Modular Robotics hopes to hit the stores this December with limited editions of a new robotic toy, colorful "Cubelets" that help kids connect with the scientific thinking and STEM concepts behind robotics.
"It's Lego on steroids," laughs Mark Gross, co-founder and research director of Modular Robotics, describing the blocks that encourage kids, ages seven and up, to wrap their heads around computation thinking. "We're in the creativity business. With our Cubelet toys, kids learn to create things that think."
The company, a Carnegie Mellon
spinoff, was founded in 2008 by Gross and a former doctorate student, Eric Schweikardt, based on Schweikardt's doctoral work. The toy will be sold in kits of 20 cubelets that contains an assortment of sensor, action and operator blocks. There is no central brain the controls the robot, Gross explains. When connected, larger robots are technically being created out of the smaller robots. The behaviors emerge based on the way they are constructed.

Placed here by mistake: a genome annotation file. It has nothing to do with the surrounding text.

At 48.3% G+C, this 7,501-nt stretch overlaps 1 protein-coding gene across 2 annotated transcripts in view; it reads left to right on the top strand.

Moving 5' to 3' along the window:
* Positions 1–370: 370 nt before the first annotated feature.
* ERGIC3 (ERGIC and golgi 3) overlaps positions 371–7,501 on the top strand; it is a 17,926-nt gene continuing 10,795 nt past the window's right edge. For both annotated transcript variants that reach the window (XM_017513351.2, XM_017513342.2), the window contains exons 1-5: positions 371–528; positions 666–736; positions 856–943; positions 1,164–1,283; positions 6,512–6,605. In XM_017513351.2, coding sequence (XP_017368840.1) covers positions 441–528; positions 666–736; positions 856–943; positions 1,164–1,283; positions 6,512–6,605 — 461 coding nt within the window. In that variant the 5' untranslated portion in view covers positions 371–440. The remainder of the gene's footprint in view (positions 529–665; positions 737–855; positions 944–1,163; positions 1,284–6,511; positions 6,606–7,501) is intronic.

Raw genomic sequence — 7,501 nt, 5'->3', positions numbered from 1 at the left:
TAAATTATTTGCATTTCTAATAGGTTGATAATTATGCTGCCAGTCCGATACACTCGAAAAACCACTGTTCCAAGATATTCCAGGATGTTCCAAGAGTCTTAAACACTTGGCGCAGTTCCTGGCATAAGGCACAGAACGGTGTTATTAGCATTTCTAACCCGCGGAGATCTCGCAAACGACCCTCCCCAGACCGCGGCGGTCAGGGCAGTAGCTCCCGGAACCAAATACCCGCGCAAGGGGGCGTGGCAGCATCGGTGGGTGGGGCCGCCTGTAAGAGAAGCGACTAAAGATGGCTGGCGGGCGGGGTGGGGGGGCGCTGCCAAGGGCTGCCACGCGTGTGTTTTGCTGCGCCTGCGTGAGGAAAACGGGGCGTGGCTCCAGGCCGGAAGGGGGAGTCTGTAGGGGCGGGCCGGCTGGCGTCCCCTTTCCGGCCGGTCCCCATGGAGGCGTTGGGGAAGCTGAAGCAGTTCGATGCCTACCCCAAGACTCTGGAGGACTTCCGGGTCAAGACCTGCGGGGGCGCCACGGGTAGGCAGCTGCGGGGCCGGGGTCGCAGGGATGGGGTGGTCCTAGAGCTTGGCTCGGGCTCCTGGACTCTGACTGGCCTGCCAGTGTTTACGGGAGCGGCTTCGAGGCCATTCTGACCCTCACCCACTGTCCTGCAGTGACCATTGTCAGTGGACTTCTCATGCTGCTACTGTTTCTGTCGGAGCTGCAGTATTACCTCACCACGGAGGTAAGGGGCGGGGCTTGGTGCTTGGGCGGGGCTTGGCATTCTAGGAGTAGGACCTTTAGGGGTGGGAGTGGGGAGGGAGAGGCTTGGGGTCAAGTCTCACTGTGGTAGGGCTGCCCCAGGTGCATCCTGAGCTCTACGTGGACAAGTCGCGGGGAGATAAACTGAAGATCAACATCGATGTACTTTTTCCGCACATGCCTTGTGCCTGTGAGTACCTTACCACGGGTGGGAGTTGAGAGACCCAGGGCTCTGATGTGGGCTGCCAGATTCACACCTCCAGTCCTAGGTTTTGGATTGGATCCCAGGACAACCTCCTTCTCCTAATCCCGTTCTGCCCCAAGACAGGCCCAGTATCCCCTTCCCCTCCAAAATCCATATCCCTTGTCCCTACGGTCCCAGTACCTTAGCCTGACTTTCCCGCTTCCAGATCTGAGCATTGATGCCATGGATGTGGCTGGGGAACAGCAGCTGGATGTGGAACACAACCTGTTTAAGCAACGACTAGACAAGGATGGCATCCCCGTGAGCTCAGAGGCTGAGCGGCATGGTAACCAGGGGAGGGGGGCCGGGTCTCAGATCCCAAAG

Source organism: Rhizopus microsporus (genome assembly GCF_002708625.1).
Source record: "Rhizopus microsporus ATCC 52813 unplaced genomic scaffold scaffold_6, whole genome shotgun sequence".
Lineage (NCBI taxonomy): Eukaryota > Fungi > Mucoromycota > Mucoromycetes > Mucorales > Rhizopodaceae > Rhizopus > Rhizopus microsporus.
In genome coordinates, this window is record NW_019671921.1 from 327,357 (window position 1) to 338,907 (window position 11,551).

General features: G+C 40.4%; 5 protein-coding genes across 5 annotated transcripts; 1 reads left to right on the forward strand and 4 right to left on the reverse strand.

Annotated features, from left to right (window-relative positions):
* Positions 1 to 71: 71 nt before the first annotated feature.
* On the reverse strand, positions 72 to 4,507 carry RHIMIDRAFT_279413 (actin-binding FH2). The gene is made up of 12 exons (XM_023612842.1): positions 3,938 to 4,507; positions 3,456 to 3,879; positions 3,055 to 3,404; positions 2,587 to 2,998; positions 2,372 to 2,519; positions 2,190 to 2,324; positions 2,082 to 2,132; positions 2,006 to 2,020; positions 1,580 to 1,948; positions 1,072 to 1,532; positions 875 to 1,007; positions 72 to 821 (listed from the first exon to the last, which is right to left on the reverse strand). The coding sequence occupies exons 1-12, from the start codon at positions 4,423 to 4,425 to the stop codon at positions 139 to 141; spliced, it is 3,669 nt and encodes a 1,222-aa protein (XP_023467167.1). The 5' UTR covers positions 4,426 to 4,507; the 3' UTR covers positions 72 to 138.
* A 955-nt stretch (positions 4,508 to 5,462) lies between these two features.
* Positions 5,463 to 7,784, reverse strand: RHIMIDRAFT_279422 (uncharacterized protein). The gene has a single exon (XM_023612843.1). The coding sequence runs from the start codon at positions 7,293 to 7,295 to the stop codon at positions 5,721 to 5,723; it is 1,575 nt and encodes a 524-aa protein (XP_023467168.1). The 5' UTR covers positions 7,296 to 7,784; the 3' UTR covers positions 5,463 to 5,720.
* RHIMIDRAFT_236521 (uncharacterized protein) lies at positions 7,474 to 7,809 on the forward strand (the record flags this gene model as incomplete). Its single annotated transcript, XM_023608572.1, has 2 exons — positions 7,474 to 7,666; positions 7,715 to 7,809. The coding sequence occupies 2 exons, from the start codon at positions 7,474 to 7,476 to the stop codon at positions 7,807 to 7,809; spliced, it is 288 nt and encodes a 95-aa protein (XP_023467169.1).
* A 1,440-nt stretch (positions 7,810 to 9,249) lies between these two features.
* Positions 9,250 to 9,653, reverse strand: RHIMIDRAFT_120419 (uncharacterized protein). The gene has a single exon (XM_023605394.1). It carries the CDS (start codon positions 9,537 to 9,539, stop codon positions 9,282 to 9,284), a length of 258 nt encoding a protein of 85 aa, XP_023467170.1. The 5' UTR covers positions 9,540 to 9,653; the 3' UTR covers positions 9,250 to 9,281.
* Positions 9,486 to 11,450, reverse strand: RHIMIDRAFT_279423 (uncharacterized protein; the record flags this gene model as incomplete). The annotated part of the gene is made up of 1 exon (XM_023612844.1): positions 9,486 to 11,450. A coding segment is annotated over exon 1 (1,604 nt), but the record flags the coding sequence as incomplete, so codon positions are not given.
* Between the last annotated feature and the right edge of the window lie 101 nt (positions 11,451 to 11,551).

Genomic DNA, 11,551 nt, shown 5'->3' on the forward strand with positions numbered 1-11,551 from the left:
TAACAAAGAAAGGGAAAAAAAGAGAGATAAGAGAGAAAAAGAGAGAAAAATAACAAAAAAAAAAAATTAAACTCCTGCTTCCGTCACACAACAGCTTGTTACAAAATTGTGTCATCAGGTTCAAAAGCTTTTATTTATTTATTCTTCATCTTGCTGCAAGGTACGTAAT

Parents will, thankfully, find it takes kids less than a minute to figure out how to make the blocks work, he adds. No parental assembly required.
As a 21st century micro-global company, Modular Robotics has five employees and locations in Pittsburgh, China, Port Louis, Mauritius and Boulder, Colo. "We hire wherever we find like-minded talent," Gross says.
The company launched with funding assistance from the National Science Foundation, private foundations and seed funds from CMU's Office of Technology Transfer. Initial beta testing of the toys will take place through science centers and children's museums such as the Carnegie Science Center and the Children's Museum of Pittsburgh.Sign up
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Writer: Deb Smit
Source: Mark Gross, Modular Robotics
Image of Mark Gross copyright Brian Cohen for Pop City